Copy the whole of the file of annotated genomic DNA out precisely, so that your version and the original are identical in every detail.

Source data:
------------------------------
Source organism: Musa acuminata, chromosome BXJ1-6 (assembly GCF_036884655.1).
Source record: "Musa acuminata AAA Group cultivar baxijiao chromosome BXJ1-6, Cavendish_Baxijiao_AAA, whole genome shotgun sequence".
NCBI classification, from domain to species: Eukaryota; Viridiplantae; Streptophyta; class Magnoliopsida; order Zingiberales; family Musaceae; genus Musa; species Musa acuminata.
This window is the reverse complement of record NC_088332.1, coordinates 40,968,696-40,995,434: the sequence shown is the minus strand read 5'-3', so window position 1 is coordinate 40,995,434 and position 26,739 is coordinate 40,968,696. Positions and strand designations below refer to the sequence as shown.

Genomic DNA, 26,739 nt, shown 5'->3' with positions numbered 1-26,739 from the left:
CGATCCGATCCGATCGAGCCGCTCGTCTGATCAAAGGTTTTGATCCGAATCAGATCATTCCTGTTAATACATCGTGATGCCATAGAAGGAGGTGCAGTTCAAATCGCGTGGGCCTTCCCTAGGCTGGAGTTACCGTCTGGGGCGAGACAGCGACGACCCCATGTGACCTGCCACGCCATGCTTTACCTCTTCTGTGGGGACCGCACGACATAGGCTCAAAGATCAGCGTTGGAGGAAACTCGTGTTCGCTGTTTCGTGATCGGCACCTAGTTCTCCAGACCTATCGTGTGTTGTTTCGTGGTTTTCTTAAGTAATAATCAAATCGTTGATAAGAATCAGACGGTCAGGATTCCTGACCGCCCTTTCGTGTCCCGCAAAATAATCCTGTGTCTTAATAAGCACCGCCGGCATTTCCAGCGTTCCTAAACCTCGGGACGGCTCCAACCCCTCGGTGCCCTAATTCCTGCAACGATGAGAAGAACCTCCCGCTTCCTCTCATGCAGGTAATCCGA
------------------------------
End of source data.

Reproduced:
Source organism: Musa acuminata, chromosome BXJ1-6 (assembly GCF_036884655.1).
Source record: "Musa acuminata AAA Group cultivar baxijiao chromosome BXJ1-6, Cavendish_Baxijiao_AAA, whole genome shotgun sequence".
NCBI classification, from domain to species: Eukaryota; Viridiplantae; Streptophyta; class Magnoliopsida; order Zingiberales; family Musaceae; genus Musa; species Musa acuminata.
This window is the reverse complement of record NC_088332.1, coordinates 40,968,696-40,995,434: the sequence shown is the minus strand read 5'-3', so window position 1 is coordinate 40,995,434 and position 26,739 is coordinate 40,968,696. Positions and strand designations below refer to the sequence as shown.

Genomic DNA, 26,739 nt, shown 5'->3' with positions numbered 1-26,739 from the left:
CGATCCGATCCGATCGAGCCGCTCGTCTGATCAAAGGTTTTGATCCGAATCAGATCATTCCTGTTAATACATCGTGATGCCATAGAAGGAGGTGCAGTTCAAATCGCGTGGGCCTTCCCTAGGCTGGAGTTACCGTCTGGGGCGAGACAGCGACGACCCCATGTGACCTGCCACGCCATGCTTTACCTCTTCTGTGGGGACCGCACGACATAGGCTCAAAGATCAGCGTTGGAGGAAACTCGTGTTCGCTGTTTCGTGATCGGCACCTAGTTCTCCAGACCTATCGTGTGTTGTTTCGTGGTTTTCTTAAGTAATAATCAAATCGTTGATAAGAATCAGACGGTCAGGATTCCTGACCGCCCTTTCGTGTCCCGCAAAATAATCCTGTGTCTTAATAAGCACCGCCGGCATTTCCAGCGTTCCTAAACCTCGGGACGGCTCCAACCCCTCGGTGCCCTAATTCCTGCAACGATGAGAAGAACCTCCCGCTTCCTCTCATGCAGGTAATCCGA